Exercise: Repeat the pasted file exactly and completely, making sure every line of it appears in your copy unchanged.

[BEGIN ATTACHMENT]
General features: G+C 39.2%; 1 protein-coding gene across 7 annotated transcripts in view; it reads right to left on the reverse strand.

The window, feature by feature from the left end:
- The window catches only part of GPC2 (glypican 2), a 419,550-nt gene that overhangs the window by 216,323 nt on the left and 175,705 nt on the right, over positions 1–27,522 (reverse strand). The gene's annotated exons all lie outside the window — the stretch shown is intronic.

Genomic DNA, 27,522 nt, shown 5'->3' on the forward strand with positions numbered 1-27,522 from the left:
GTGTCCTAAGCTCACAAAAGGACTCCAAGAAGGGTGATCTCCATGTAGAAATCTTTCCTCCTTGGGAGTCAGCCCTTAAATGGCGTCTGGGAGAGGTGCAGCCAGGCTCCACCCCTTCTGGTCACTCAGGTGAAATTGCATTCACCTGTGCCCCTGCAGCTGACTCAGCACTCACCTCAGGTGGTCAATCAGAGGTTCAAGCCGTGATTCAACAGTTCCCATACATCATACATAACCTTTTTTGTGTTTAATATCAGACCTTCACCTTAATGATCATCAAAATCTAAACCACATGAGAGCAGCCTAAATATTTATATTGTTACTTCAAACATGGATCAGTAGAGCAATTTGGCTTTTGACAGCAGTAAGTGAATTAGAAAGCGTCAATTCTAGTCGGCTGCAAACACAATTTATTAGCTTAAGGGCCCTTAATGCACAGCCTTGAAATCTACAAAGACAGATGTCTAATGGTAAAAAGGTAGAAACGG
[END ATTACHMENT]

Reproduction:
General features: G+C 39.2%; 1 protein-coding gene across 7 annotated transcripts in view; it reads right to left on the reverse strand.

The window, feature by feature from the left end:
- The window catches only part of GPC2 (glypican 2), a 419,550-nt gene that overhangs the window by 216,323 nt on the left and 175,705 nt on the right, over positions 1–27,522 (reverse strand). The gene's annotated exons all lie outside the window — the stretch shown is intronic.

Genomic DNA, 27,522 nt, shown 5'->3' on the forward strand with positions numbered 1-27,522 from the left:
GTGTCCTAAGCTCACAAAAGGACTCCAAGAAGGGTGATCTCCATGTAGAAATCTTTCCTCCTTGGGAGTCAGCCCTTAAATGGCGTCTGGGAGAGGTGCAGCCAGGCTCCACCCCTTCTGGTCACTCAGGTGAAATTGCATTCACCTGTGCCCCTGCAGCTGACTCAGCACTCACCTCAGGTGGTCAATCAGAGGTTCAAGCCGTGATTCAACAGTTCCCATACATCATACATAACCTTTTTTGTGTTTAATATCAGACCTTCACCTTAATGATCATCAAAATCTAAACCACATGAGAGCAGCCTAAATATTTATATTGTTACTTCAAACATGGATCAGTAGAGCAATTTGGCTTTTGACAGCAGTAAGTGAATTAGAAAGCGTCAATTCTAGTCGGCTGCAAACACAATTTATTAGCTTAAGGGCCCTTAATGCACAGCCTTGAAATCTACAAAGACAGATGTCTAATGGTAAAAAGGTAGAAACGG